Has anyone put 10 ply tires on their 07 Tundra? The truck has 57K miles on it and needs new tires. The shop is suggesting that we put 10 ply tires on it. The recommended tire is a 4 ply tire. Any pros or cons that anyone knows of?

  26. Jason says:

    Todd – Not sure why I didn’t respond earlier, but no experience with those tires.

    Kevin – Other than cost, the main downside to a 10-ply tire is that it’s usually got a more aggressive tread…which makes it louder and not as fuel efficient.

  27. Katie says:

    Ok I know nothing about trucks, other than I love mine 🙂 I have a 2007 Toyota Tundra, and I need new tires. I still have the stock tires and rims currently, and I feel like they have never looked right on my truck. They are so tiny and sissy looking…I want my truck to look big and beefy! So I need some help…I drive mostly surface streets and freeway, don’t want to become suicidal at the gas pump, but want the truck to look more beefy. What tires would you recommend?

    • Anonymous says:

      I put the General Grabber AT2 on my 08, makes it look like a real truck. The highway noise is not bad and is a good price for a 65,000 mile tire.

  28. Jason says:

    Katie – I like 33’s and a front end leveling kit – your local tire shop can set you up. The only trouble is, adding any sort of over-sized tire is going to hurt you mpg. The best tire in terms of gas mileage is a highway tire, which is the stock tire that most Tundras come with.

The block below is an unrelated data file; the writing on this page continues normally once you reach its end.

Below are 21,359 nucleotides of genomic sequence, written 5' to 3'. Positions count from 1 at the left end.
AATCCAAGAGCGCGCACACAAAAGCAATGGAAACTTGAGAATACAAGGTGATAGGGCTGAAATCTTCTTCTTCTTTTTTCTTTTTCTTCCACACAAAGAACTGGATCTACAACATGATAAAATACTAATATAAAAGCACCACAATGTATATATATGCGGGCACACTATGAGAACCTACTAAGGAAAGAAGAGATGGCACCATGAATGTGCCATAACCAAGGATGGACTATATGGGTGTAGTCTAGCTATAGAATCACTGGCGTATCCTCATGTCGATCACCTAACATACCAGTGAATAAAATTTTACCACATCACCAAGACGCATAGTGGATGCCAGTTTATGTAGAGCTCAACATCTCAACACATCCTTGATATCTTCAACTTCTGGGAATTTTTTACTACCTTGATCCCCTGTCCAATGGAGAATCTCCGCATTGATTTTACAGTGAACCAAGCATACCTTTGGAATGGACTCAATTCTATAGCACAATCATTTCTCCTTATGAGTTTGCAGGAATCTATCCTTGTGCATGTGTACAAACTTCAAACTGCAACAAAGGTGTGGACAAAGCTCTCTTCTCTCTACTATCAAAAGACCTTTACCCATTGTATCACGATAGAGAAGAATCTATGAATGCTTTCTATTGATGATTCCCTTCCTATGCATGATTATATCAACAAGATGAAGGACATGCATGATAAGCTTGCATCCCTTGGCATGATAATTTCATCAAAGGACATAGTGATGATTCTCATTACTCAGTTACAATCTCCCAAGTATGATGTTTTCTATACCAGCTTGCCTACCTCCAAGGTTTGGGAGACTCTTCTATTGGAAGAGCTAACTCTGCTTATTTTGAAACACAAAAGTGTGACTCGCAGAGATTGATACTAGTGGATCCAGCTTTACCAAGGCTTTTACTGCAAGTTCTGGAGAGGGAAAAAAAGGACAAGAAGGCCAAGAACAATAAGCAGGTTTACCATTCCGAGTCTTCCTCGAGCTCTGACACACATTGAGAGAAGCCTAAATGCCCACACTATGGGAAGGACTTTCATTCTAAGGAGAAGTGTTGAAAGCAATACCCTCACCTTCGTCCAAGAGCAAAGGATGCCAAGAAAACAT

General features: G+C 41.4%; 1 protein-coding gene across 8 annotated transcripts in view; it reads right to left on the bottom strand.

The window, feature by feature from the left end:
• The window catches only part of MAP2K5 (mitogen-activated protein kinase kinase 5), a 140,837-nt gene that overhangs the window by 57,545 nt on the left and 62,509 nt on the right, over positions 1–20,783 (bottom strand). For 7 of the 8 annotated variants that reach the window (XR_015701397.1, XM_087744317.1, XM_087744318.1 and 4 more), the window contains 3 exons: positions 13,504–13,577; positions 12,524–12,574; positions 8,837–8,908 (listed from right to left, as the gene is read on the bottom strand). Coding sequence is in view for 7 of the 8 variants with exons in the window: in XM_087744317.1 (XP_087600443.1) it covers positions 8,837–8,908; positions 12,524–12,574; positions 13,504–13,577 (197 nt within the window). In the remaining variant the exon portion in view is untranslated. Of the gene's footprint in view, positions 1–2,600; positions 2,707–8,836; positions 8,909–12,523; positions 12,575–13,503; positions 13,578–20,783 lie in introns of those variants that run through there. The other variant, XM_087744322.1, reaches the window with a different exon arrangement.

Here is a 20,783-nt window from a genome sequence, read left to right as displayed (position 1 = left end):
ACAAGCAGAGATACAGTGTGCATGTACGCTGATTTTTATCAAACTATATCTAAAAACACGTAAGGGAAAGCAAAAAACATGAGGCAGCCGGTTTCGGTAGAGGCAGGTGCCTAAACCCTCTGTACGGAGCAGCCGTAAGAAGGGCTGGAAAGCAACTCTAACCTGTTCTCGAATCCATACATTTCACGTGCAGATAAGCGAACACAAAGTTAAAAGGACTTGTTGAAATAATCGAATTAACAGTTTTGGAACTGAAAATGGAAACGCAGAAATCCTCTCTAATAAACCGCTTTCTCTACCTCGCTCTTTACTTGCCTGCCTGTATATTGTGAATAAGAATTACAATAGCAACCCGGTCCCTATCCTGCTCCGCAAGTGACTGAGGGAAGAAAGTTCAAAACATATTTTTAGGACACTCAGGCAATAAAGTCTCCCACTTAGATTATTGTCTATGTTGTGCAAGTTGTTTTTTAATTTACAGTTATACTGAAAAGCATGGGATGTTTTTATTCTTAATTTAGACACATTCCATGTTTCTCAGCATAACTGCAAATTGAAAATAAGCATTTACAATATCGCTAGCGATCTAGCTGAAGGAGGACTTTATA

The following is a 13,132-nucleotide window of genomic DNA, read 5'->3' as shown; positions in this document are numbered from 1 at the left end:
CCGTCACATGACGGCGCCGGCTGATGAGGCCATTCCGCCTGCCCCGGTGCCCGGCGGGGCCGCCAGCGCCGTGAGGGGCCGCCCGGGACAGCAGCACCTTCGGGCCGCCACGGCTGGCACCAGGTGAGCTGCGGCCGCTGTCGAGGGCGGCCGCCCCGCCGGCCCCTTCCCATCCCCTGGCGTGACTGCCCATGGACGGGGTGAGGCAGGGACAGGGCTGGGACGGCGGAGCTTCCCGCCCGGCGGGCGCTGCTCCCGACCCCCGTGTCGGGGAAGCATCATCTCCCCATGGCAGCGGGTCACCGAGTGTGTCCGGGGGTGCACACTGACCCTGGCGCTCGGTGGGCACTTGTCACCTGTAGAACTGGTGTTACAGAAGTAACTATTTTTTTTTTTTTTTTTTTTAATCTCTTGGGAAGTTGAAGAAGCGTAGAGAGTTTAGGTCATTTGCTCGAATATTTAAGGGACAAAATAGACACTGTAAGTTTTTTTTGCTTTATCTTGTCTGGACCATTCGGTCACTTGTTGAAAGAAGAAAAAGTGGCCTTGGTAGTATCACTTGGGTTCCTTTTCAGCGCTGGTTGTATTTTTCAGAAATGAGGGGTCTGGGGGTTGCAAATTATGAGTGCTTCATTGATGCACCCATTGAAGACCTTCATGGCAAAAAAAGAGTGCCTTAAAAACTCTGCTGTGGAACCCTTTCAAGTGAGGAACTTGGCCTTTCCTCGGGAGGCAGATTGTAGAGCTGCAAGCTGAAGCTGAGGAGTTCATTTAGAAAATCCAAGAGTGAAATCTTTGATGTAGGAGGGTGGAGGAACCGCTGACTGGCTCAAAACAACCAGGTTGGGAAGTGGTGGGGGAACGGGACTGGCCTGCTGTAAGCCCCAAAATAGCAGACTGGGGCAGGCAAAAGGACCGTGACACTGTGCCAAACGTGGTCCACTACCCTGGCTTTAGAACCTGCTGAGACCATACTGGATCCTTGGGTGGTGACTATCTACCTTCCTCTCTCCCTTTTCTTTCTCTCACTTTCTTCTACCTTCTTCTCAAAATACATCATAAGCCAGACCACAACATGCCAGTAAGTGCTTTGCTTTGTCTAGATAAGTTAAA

29. Chris says:

    I have an 07′ tundra with a tire size of 275/65/18 stock tires on it now. Any chance of havning a problem with replacing them with a 275/70/18 w/o any rubbing?


  30. Jason says:

    Chris – That’s going to make the tires about an inch taller…you might have trouble without adding a leveling kit.

  31. aaron says:

    Do you think that’ll affect the MPG? I’m actually doing the same to mine…

  32. Jason says:

    aaron – Yes – in two ways. First, the odometer is going to underestimate miles traveled about 3%, so your truck will seem to get about 3% worse fuel economy because the odo is slightly off.

    Second, taller tires usually have a more aggressive tread. This can reduce mileage as much as 10%.

  33. kellie says:

    Looking for some advice. I have an 06 tundra 4×4 dual cab and need new tires. Looking to get a little more aggressive look and fill up some wheel well. Not interested in lift kit. Thinking of the Michelin x radial lt2 and bumping up the size a bit to either 265/70/17 or 285/65/17. Anyone know if either would fit?


  34. Jason says:

    Kellie – If you don’t do any sort of lift or leveling kit, you run of the risk of a larger tire rubbing against the suspension when you’ve got the steering wheel cranked.